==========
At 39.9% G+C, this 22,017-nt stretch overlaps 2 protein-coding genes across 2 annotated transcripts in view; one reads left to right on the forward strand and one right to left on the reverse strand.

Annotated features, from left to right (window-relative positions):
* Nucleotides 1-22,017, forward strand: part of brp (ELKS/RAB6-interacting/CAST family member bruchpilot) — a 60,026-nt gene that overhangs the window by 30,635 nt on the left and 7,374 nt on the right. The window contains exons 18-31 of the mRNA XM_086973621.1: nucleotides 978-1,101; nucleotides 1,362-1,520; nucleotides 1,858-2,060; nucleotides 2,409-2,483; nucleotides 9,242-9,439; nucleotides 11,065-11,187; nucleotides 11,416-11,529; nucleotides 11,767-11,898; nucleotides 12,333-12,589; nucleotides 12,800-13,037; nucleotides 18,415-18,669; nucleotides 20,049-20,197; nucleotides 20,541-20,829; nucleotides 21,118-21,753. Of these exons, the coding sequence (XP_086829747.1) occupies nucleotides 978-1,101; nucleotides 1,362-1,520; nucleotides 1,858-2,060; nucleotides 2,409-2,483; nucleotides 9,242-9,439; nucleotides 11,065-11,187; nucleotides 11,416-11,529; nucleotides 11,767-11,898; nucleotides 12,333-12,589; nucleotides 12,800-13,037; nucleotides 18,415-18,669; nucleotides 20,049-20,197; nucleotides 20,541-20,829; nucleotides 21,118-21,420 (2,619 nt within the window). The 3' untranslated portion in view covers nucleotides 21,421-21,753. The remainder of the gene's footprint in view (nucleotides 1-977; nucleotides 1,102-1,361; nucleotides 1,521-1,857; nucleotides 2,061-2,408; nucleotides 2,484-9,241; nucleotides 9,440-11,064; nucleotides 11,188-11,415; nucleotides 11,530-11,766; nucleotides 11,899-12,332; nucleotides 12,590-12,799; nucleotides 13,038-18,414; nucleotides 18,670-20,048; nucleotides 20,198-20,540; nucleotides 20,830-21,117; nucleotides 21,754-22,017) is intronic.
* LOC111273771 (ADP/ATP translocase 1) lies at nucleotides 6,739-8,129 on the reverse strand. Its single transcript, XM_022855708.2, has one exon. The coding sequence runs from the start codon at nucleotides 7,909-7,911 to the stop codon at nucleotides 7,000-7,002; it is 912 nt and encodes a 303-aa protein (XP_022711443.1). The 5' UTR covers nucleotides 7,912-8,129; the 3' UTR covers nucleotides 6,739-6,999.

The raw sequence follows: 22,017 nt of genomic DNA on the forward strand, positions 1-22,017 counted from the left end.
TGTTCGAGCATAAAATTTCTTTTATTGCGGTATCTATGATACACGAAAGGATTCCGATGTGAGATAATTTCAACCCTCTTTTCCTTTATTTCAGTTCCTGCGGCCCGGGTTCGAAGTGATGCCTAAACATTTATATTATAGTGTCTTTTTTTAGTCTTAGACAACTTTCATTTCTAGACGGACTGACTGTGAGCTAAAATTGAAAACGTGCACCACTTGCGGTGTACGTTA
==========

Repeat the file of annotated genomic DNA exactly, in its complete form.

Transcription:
At 39.9% G+C, this 22,017-nt stretch overlaps 2 protein-coding genes across 2 annotated transcripts in view; one reads left to right on the forward strand and one right to left on the reverse strand.

Annotated features, from left to right (window-relative positions):
* Nucleotides 1-22,017, forward strand: part of brp (ELKS/RAB6-interacting/CAST family member bruchpilot) — a 60,026-nt gene that overhangs the window by 30,635 nt on the left and 7,374 nt on the right. The window contains exons 18-31 of the mRNA XM_086973621.1: nucleotides 978-1,101; nucleotides 1,362-1,520; nucleotides 1,858-2,060; nucleotides 2,409-2,483; nucleotides 9,242-9,439; nucleotides 11,065-11,187; nucleotides 11,416-11,529; nucleotides 11,767-11,898; nucleotides 12,333-12,589; nucleotides 12,800-13,037; nucleotides 18,415-18,669; nucleotides 20,049-20,197; nucleotides 20,541-20,829; nucleotides 21,118-21,753. Of these exons, the coding sequence (XP_086829747.1) occupies nucleotides 978-1,101; nucleotides 1,362-1,520; nucleotides 1,858-2,060; nucleotides 2,409-2,483; nucleotides 9,242-9,439; nucleotides 11,065-11,187; nucleotides 11,416-11,529; nucleotides 11,767-11,898; nucleotides 12,333-12,589; nucleotides 12,800-13,037; nucleotides 18,415-18,669; nucleotides 20,049-20,197; nucleotides 20,541-20,829; nucleotides 21,118-21,420 (2,619 nt within the window). The 3' untranslated portion in view covers nucleotides 21,421-21,753. The remainder of the gene's footprint in view (nucleotides 1-977; nucleotides 1,102-1,361; nucleotides 1,521-1,857; nucleotides 2,061-2,408; nucleotides 2,484-9,241; nucleotides 9,440-11,064; nucleotides 11,188-11,415; nucleotides 11,530-11,766; nucleotides 11,899-12,332; nucleotides 12,590-12,799; nucleotides 13,038-18,414; nucleotides 18,670-20,048; nucleotides 20,198-20,540; nucleotides 20,830-21,117; nucleotides 21,754-22,017) is intronic.
* LOC111273771 (ADP/ATP translocase 1) lies at nucleotides 6,739-8,129 on the reverse strand. Its single transcript, XM_022855708.2, has one exon. The coding sequence runs from the start codon at nucleotides 7,909-7,911 to the stop codon at nucleotides 7,000-7,002; it is 912 nt and encodes a 303-aa protein (XP_022711443.1). The 5' UTR covers nucleotides 7,912-8,129; the 3' UTR covers nucleotides 6,739-6,999.

The raw sequence follows: 22,017 nt of genomic DNA on the forward strand, positions 1-22,017 counted from the left end.
TGTTCGAGCATAAAATTTCTTTTATTGCGGTATCTATGATACACGAAAGGATTCCGATGTGAGATAATTTCAACCCTCTTTTCCTTTATTTCAGTTCCTGCGGCCCGGGTTCGAAGTGATGCCTAAACATTTATATTATAGTGTCTTTTTTTAGTCTTAGACAACTTTCATTTCTAGACGGACTGACTGTGAGCTAAAATTGAAAACGTGCACCACTTGCGGTGTACGTTA